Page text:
[Skip to Content]
[Skip to Content Landing]
January 11, 1964

The "Senseless Crime"

JAMA. 1964;187(2):155. doi:10.1001/jama.1964.03060150079033

This article is only available in the PDF format. Download the PDF to view the article, as well as its associated figures and tables.


To the Editor:—  In a recent issue of The Journal (vol 186, Oct 19, 1963, adv p 41), there are quotations from a lecture on "Seizure and the 'Senseless Crime.' " This lecture, held at an international meeting in London, contains erroneous statements. Specifically, petit mal is described as one of the "aphasic intervals of suspended consciousness without suspension of motor activity which provide occasions when the sufferer may commit a violent or senseless crime without being aware of it." Any contemporary student of epilepsy will reject this statement as contradictory to all known clinical and pathophysiological characteristics of this disorder. By no stretch of imagination will it be possible for an individual during a petit mal attack to perform the most simple goal-directed motor activity —let alone a violent crime.Epileptic patients bear enough social prejudice and should not be subjected to the additional stigma of being considered potential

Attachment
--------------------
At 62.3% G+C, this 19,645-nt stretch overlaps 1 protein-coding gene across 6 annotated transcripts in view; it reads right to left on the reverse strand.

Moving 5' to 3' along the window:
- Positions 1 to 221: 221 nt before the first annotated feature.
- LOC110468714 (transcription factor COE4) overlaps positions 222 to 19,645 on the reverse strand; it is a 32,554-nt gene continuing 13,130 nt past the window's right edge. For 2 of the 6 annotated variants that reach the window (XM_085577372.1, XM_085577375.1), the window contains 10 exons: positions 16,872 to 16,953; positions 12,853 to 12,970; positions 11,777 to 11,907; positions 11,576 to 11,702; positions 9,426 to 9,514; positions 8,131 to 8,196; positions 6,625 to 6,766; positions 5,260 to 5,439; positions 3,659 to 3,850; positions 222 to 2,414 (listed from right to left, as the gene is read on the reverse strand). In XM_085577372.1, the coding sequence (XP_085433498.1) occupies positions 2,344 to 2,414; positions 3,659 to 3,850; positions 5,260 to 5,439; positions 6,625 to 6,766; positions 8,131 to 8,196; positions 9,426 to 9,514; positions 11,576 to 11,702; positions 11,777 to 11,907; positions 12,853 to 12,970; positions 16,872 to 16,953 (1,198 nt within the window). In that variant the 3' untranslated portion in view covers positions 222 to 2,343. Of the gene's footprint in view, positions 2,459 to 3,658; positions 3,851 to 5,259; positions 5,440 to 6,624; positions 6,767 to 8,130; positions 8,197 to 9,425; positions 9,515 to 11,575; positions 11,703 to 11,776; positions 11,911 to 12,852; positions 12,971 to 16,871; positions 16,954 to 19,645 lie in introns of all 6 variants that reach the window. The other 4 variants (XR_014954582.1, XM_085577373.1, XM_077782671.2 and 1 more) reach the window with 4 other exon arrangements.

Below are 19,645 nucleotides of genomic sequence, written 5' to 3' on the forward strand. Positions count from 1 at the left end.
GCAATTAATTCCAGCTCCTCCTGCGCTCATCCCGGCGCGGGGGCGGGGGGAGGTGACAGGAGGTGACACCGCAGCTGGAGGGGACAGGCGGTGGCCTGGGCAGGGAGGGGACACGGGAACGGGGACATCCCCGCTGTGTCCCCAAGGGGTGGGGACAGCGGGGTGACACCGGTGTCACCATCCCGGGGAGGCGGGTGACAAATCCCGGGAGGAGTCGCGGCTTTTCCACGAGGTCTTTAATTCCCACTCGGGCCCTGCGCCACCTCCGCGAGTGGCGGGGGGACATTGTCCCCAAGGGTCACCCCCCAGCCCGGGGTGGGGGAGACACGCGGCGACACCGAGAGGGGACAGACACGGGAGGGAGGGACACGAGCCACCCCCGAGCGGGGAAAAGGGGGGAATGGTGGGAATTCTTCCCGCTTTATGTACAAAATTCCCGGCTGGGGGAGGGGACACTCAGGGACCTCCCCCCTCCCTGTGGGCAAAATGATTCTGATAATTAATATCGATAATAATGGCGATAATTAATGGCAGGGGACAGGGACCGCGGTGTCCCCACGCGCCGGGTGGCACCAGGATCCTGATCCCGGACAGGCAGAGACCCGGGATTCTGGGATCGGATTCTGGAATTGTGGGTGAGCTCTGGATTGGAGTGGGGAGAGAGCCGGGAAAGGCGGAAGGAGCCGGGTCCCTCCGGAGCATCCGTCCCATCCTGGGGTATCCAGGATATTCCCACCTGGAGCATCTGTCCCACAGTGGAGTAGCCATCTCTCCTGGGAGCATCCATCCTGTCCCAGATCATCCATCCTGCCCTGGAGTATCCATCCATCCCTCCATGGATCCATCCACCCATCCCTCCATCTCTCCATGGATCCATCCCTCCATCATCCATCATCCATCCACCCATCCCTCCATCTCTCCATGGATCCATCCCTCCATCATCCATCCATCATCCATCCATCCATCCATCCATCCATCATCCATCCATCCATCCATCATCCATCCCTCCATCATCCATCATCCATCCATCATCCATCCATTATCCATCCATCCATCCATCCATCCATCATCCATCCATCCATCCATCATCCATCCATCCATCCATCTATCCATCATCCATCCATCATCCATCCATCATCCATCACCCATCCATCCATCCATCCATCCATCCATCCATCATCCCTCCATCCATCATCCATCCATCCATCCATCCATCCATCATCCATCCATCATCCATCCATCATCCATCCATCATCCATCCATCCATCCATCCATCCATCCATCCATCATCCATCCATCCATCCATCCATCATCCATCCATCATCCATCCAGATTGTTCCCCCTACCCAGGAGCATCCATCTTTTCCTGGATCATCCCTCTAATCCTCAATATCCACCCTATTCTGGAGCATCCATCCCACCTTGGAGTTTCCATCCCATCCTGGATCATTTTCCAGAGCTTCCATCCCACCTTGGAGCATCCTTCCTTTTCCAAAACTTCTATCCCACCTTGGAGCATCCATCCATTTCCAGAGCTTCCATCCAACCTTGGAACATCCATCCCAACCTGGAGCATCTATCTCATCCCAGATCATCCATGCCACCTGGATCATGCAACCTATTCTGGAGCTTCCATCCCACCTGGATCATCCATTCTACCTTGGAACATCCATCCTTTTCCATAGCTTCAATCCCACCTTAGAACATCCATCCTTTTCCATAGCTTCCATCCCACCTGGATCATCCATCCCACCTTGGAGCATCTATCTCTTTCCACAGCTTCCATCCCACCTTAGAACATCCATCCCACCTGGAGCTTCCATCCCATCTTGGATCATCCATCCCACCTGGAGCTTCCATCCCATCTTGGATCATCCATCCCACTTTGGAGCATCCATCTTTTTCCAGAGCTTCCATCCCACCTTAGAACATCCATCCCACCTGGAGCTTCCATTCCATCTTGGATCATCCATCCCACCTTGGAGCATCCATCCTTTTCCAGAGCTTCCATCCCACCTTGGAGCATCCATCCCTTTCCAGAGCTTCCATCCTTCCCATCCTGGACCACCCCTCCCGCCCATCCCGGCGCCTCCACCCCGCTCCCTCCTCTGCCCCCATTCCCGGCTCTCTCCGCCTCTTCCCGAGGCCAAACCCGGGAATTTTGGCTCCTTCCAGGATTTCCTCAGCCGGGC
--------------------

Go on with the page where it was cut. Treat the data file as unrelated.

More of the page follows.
First Page Preview View Large
First page PDF preview
First page PDF preview